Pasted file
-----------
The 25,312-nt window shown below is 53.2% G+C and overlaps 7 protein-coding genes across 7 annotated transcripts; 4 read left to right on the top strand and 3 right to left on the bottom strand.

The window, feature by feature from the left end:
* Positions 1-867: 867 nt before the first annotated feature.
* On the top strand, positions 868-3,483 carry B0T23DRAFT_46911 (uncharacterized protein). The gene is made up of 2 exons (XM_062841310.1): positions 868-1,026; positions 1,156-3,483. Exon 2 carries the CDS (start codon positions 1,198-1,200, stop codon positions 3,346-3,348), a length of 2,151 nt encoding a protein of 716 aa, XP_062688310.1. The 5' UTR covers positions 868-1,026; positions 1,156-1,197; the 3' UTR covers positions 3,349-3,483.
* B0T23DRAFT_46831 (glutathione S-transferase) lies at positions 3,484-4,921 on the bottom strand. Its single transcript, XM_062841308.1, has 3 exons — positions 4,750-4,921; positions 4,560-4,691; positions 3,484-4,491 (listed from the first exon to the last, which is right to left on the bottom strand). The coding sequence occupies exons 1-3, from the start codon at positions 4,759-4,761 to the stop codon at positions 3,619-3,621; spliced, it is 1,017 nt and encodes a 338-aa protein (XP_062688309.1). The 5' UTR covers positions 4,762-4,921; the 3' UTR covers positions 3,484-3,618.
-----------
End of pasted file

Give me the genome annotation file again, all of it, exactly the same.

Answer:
The 25,312-nt window shown below is 53.2% G+C and overlaps 7 protein-coding genes across 7 annotated transcripts; 4 read left to right on the top strand and 3 right to left on the bottom strand.

The window, feature by feature from the left end:
* Positions 1-867: 867 nt before the first annotated feature.
* On the top strand, positions 868-3,483 carry B0T23DRAFT_46911 (uncharacterized protein). The gene is made up of 2 exons (XM_062841310.1): positions 868-1,026; positions 1,156-3,483. Exon 2 carries the CDS (start codon positions 1,198-1,200, stop codon positions 3,346-3,348), a length of 2,151 nt encoding a protein of 716 aa, XP_062688310.1. The 5' UTR covers positions 868-1,026; positions 1,156-1,197; the 3' UTR covers positions 3,349-3,483.
* B0T23DRAFT_46831 (glutathione S-transferase) lies at positions 3,484-4,921 on the bottom strand. Its single transcript, XM_062841308.1, has 3 exons — positions 4,750-4,921; positions 4,560-4,691; positions 3,484-4,491 (listed from the first exon to the last, which is right to left on the bottom strand). The coding sequence occupies exons 1-3, from the start codon at positions 4,759-4,761 to the stop codon at positions 3,619-3,621; spliced, it is 1,017 nt and encodes a 338-aa protein (XP_062688309.1). The 5' UTR covers positions 4,762-4,921; the 3' UTR covers positions 3,484-3,618.